This Film Was 'a Multimillion-Dollar Contribution to Joe Biden' Meant 'to Sway the Election'
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British actor-producer Sacha Baron Cohen admitted in a recent interview with NPR that his "Borat" movie sequel was intended to perform as a multimillion-dollar contribution to Joe Biden's presidential campaign.
"I felt I had to get this movie out before the election," Cohen told the media outlet.
Cohen also said he stood by the movie's mistreatment of Rudy Giuliani. "What we did with Rudy was crucial. I mean, we made the movie to have an impact on the election. … So ethically, I can stand by that all day long," he said.
"We did the film because there was a deeply unethical government in power. And there was no question. … We had to do what we could to inspire people to vote and remind people of the immorality of the government prior to the election," he later added.
On NPR, @SachaBaronCohen defends entrapping @RudyGiuliani: "We did it because there was a deeply unethical government in power … We made the movie to have an impact on the election … I have no doubt about the morality of this film. I'm very proud of it." pic.twitter.com/NJcD7ohyE0— Tom Elliott (@tomselliott) February 23, 2021
Emily Jashinsky writing in The Federalist noted: "I'm all for holding the powerful to account, but what happened with Giuliani and others in the film was really questionable. The press ran with nonsense framing of a clip that finds the former mayor tucking in his pants as a sexual gesture in front of a young woman."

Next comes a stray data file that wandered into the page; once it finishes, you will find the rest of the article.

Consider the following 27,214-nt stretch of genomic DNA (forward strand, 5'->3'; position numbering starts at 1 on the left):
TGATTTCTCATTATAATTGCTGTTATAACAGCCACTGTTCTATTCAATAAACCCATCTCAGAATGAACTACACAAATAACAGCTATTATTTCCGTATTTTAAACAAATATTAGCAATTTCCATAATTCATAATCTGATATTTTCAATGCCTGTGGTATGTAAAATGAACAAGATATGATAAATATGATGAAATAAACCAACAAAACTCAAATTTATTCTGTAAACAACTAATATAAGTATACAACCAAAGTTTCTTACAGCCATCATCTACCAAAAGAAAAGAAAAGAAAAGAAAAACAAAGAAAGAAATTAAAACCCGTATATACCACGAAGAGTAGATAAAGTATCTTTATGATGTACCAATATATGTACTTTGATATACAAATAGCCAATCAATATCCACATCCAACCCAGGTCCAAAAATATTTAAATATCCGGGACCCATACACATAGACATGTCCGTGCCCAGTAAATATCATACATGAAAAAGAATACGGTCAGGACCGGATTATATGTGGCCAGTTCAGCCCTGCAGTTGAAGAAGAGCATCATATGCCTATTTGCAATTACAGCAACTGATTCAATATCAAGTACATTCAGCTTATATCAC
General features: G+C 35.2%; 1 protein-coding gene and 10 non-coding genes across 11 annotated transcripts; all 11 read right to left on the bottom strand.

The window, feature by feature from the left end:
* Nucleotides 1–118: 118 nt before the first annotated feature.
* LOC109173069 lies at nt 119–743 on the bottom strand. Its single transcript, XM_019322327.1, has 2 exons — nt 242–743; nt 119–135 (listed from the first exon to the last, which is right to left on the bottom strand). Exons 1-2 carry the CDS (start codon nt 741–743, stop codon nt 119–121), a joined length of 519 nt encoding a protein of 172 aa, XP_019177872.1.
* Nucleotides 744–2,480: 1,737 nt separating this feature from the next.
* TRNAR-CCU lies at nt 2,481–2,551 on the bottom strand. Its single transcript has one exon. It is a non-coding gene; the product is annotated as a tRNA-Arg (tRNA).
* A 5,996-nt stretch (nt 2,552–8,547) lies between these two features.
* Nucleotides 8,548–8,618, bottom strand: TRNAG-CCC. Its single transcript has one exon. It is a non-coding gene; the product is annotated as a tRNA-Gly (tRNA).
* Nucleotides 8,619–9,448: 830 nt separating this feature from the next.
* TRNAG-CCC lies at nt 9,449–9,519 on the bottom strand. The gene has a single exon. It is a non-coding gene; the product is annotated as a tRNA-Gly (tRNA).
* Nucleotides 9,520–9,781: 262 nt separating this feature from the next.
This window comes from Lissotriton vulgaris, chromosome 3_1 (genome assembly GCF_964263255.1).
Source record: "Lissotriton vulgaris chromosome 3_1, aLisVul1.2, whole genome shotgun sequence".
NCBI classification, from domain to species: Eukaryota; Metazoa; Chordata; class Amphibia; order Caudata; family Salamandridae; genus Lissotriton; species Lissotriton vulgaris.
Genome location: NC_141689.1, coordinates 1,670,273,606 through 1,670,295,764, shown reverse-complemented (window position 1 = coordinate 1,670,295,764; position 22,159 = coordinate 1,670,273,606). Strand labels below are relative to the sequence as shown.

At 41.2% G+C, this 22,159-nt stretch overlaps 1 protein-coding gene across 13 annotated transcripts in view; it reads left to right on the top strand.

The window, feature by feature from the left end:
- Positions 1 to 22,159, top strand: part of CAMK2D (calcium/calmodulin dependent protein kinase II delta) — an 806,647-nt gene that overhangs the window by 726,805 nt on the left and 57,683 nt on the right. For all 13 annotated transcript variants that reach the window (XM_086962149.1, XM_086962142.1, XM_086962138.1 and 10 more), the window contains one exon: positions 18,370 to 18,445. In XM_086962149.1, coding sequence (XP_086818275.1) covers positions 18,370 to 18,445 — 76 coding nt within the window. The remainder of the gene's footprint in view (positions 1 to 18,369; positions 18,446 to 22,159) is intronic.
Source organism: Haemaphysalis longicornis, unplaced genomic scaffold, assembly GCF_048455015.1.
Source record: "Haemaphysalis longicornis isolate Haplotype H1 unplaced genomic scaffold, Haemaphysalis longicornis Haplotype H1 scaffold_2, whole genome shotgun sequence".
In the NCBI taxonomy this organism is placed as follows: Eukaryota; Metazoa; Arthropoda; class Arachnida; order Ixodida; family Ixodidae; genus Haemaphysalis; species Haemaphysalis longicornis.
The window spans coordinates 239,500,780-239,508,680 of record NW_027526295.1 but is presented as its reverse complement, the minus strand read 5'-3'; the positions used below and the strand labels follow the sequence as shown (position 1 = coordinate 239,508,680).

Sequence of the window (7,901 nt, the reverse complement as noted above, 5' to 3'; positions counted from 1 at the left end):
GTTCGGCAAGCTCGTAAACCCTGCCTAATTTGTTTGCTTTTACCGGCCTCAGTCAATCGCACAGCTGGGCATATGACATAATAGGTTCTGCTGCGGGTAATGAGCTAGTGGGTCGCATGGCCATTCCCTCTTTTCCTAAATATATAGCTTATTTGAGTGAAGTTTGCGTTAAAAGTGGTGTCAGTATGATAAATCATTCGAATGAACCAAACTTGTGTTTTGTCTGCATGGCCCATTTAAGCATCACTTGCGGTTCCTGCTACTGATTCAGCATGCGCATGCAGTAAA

Back in October when Cohen's Borat Subsequent Moviefilm was released by Amazon, USA Today's Maria Puente wrote, "Giuliani has been well and truly pranked by the master scamp of the 'Borat' gotcha movies" and there was little he could do legally or PR wise, according to the lawyers and crisis experts who spoke to the newspaper.
The reason Giuliani legally couldn't do anything? He had signed a well-worded legal release form crafted by Cohen's attorneys.
In an interview published last week by The Guardian, Cohen revealed Biden's campaign team was "very happy" with Giuliani's scene in the movie because "It was such a close election that everything in those final weeks was crucial."
The newspaper also reported that Cohen even told prospective crew members: "We are concerned about what will happen if Trump wins and want to make this movie as a protest. Would you join us?"
The Federalist's Jashinsky noted in her article that the Borat sequel along with Jeff Daniels' "The Comey Rule" was a statement on how comfortable the entertainment industry is with its own left-wing politics.
"We know Hollywood uses art for political purposes, and we know Hollywood leans so far left it can barely stand anymore. That's all fine, art and politics can and should be a powerful combination. Partisan art, however, tends to fall flat, hampered by its necessary blindness to one side's problems," she wrote.
"The bigger takeaway," Jashinsky points out, "is that major corporations such as Amazon and Viacom poured millions of dollars into projects billed by their stars as partisan projects to sway the election in favor of the Democratic candidate."
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